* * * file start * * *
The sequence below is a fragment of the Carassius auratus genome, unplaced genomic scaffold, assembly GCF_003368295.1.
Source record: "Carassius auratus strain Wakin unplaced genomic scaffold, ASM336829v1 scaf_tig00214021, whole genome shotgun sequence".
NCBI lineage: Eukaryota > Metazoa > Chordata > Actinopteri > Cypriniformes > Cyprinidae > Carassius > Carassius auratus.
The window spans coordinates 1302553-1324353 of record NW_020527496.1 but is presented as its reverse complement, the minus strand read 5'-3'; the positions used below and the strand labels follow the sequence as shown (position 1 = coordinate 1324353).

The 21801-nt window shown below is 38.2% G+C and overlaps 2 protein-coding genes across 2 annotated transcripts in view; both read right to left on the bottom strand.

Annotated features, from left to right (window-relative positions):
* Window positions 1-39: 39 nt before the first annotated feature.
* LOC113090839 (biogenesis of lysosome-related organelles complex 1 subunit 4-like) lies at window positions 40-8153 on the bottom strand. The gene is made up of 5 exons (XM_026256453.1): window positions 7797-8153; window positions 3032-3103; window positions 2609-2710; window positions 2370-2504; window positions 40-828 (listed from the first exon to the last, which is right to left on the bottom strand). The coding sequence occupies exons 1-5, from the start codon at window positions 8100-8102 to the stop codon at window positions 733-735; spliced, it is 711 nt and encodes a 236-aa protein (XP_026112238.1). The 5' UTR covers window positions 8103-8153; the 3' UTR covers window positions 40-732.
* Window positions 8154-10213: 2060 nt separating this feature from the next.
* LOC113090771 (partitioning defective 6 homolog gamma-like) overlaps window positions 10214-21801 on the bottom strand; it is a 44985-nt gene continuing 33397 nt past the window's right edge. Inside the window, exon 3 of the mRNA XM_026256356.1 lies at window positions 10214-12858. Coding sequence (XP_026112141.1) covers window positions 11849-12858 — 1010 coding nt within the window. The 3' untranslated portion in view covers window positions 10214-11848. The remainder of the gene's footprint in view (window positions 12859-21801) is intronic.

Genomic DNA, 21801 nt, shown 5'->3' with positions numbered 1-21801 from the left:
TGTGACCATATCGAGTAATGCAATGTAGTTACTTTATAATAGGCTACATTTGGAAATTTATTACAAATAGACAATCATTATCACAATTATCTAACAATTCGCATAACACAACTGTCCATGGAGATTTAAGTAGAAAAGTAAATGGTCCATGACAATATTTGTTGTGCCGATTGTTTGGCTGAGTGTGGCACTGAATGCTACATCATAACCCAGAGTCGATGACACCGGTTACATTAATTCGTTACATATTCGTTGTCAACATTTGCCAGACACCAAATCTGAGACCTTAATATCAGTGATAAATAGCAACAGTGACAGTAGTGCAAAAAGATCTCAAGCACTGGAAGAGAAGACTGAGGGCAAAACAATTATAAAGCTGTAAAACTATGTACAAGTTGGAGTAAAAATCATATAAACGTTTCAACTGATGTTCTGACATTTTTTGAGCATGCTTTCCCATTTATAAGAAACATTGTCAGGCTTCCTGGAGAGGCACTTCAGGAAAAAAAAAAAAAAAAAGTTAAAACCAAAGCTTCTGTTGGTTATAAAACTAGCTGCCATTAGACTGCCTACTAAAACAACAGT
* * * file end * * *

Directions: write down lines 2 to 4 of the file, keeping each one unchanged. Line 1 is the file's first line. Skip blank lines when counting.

Source record: "Carassius auratus strain Wakin unplaced genomic scaffold, ASM336829v1 scaf_tig00214021, whole genome shotgun sequence".
NCBI lineage: Eukaryota > Metazoa > Chordata > Actinopteri > Cypriniformes > Cyprinidae > Carassius > Carassius auratus.
The window spans coordinates 1302553-1324353 of record NW_020527496.1 but is presented as its reverse complement, the minus strand read 5'-3'; the positions used below and the strand labels follow the sequence as shown (position 1 = coordinate 1324353).